As further shown in FIG. 8, the lid 3 is in its flush position in which the top surface 41 thereof is surrounded by the mounting flange 47 and lies substantially in the same plane. In order to fill the gas tank, the user exerts the force ‘A’ directed downwardly upon the top surface 41 of the lid 3 thereby bringing the lid and the shaft in the position of FIG. 9, in which the pin 11 disengages the shallow recess 15. Once the pin is out of this engagement, it is sufficient to angularly displace the lid at a predetermined angle, for example a 900 angle, so that the pin is aligned with the deep recess 17. After this alignment is brought about the lid 3 is released and, under the spring's action, it is displaced in the pop up position as illustrated in FIG. 10.

Having brought the lid in its pop up position, the user may further unscrew the seal cap from its engagement with the sleeve by actuating the lid which in its pop up position is rotationally fixed with the sleeve. Once the gas cap is unscrewed the user may proceed with filling the gas tank.

Another embodiment of a pin arrangement is illustrated in FIG. 11 and includes a pin 91 which is mounted on a lower end of a rod 93 extending inwardly from the shaft 9. This rod may be machined as an integral part of the shaft 9 or may be a separate part. The pin 91 has a pair of elastically deformable leaves 80, 90 which are forcibly pushed toward one another while being displaced through the shaft pocket 31. Due to inherent elasticity of the leaves which are made of, for example, spring steel, the leaves tend to straighten out immediately after passing this pocket.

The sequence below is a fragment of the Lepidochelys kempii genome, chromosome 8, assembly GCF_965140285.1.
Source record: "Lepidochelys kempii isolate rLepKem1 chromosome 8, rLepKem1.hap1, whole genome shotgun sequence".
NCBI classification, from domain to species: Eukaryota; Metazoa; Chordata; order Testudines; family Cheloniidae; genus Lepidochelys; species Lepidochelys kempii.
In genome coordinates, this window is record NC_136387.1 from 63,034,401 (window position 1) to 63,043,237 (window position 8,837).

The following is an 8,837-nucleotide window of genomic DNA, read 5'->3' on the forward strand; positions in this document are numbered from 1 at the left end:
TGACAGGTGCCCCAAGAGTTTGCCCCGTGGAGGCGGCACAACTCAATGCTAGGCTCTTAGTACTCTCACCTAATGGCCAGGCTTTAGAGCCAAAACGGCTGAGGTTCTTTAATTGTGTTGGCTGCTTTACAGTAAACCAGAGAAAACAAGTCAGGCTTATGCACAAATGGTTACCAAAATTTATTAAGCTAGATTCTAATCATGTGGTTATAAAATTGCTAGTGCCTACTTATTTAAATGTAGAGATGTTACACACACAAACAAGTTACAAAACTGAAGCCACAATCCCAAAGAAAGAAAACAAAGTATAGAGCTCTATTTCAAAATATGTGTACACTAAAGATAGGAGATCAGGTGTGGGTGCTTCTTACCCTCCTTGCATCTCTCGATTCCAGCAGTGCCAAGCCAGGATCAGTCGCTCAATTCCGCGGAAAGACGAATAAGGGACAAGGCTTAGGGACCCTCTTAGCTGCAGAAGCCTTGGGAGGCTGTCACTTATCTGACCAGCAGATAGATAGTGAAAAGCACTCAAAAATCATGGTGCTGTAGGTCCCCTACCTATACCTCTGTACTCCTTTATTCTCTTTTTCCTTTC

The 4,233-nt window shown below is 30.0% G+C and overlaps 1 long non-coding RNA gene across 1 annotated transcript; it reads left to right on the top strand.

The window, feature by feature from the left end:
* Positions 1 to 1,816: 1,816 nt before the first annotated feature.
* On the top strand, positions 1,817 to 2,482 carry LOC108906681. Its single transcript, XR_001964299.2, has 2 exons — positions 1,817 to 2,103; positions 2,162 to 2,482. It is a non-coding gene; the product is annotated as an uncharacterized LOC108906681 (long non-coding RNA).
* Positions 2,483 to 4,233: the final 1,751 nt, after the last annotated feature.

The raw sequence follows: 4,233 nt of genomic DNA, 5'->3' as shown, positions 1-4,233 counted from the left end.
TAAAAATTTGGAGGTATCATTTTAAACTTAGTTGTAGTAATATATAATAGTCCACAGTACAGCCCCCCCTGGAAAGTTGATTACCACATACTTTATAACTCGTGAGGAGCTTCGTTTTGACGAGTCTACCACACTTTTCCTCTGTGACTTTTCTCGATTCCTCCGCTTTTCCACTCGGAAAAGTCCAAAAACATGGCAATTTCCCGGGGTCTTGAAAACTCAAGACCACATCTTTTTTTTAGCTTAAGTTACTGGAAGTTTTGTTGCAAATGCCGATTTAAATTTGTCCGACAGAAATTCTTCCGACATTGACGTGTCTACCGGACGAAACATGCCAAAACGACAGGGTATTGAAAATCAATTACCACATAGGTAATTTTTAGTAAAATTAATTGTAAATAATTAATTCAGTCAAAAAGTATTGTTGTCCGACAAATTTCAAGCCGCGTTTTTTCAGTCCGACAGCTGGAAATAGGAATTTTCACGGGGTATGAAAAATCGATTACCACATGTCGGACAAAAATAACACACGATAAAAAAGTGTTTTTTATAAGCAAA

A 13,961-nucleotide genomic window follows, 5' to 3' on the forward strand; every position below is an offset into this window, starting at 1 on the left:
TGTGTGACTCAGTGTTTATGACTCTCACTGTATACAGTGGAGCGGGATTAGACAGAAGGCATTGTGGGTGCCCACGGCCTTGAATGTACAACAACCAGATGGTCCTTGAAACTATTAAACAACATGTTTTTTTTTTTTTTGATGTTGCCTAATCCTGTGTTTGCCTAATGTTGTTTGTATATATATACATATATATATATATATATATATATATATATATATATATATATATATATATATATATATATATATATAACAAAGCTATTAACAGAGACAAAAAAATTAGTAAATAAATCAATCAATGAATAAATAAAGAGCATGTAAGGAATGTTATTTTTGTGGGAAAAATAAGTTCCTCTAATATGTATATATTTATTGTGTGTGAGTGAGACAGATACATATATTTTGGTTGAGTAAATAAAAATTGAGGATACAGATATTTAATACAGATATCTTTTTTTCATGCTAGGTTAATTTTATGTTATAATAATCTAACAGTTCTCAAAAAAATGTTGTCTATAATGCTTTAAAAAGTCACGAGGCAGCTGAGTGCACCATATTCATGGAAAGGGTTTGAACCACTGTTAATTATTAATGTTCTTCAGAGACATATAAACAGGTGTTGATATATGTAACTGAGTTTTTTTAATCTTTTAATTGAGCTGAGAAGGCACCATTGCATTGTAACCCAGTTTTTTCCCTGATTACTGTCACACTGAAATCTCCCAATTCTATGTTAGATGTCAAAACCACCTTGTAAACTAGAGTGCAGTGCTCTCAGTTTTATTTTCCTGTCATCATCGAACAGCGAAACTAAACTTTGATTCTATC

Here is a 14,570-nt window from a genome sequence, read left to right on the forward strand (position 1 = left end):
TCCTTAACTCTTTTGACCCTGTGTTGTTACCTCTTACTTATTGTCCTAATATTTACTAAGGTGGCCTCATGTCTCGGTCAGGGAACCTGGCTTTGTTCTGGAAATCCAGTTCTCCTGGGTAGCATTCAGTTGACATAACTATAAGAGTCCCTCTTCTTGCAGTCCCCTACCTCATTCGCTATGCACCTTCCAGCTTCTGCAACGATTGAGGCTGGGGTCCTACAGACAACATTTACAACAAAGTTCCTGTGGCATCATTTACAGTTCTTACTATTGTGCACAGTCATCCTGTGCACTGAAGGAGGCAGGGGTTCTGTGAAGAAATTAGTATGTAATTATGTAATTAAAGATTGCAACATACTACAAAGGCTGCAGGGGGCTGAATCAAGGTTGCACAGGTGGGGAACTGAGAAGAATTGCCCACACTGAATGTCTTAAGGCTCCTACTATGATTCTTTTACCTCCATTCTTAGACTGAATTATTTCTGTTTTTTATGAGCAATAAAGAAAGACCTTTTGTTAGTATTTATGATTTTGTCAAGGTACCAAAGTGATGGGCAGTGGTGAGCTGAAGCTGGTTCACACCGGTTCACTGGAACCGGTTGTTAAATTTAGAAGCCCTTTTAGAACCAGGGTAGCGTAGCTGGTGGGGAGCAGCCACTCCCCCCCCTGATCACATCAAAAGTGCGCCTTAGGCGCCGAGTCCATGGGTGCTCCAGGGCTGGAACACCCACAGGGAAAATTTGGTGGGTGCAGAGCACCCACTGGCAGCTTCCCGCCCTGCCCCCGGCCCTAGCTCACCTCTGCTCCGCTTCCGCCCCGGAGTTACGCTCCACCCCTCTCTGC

It is understood that the embodiments of the invention are not limited to the details shown and described herein but intend it cover all such changes and modifications as are encompassed by the scope of the appended claims.

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Referenced by
Citing PatentFiling datePublication dateApplicantTitle
US6474376 *Feb 1, 2002Nov 5, 2002Toyoda Gosei Co., Ltd.Fueling device
US6634396 *Oct 10, 2001Oct 21, 2003Surpass Industry Co. Ltd.Container and plug for container
US6648160Jul 17, 2001Nov 18, 2003Matthew Jon HotchFlush fuel cap
US6681817Sep 20, 2002Jan 27, 2004Toyoda Gosei Co., Ltd.Fueling device
US6745914 *Nov 25, 2002Jun 8, 2004Toyoda Gosei., Ltd.Cap device
US6834770 *Feb 26, 2003Dec 28, 2004Hsiang Tzer Enterprise Co., Ltd.Fuel inlet structure for vessel
US6935527 *Mar 22, 2002Aug 30, 2005Richard E. BrockLocking filler cap
US6983814 *Jul 11, 2003Jan 10, 2006Harley-Davidson Motor Company Group, Inc.Oil tank cap
US6994366Jun 22, 2004Feb 7, 2006Rambo Peter GFlush mount fork tube cap nut for the triple of a motorcycle
US7281639 *Jul 2, 2004Oct 16, 2007Asteer Co., Ltd.Fuel cap
US7484636 *Nov 15, 2004Feb 3, 2009Asteer Co., Ltd.Fuel cap with high sealing properties
US8235079 *Jun 22, 2011Aug 7, 2012Schultz Jr Robert LFuel transfer coupling
US8353418Jul 23, 2010Jan 15, 2013Bemis Manufacturing CompanyPressure relief cap
US20120000568 *Jun 22, 2011Jan 5, 2012Schultz Jr Robert LFuel transfer coupling
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Classifications
U.S. Classification220/288, 220/DIG.34, 220/DIG.33, 220/86.2
International ClassificationB60K15/04, B62J35/00
Cooperative ClassificationY10S220/34, Y10S220/33, B62J35/00, B60K15/0406
European ClassificationB62J35/00, B60K15/04F
Legal Events
DateCodeEventDescription
Aug 15, 2012FPAYFee payment
Year of fee payment: 12
Aug 18, 2008FPAYFee payment
Year of fee payment: 8
Sep 23, 2004FPAYFee payment
Year of fee payment: 4
Jun 4, 1999ASAssignment
Owner name: JANSSON AND ASSOCIATES MASTERBUILDERS, INC., CONNE
Free format text: ASSIGNMENT OF ASSIGNORS INTEREST;ASSIGNOR:JANSSON, ERIK TOMMY;REEL/FRAME:010028/0276
Effective date: 19990529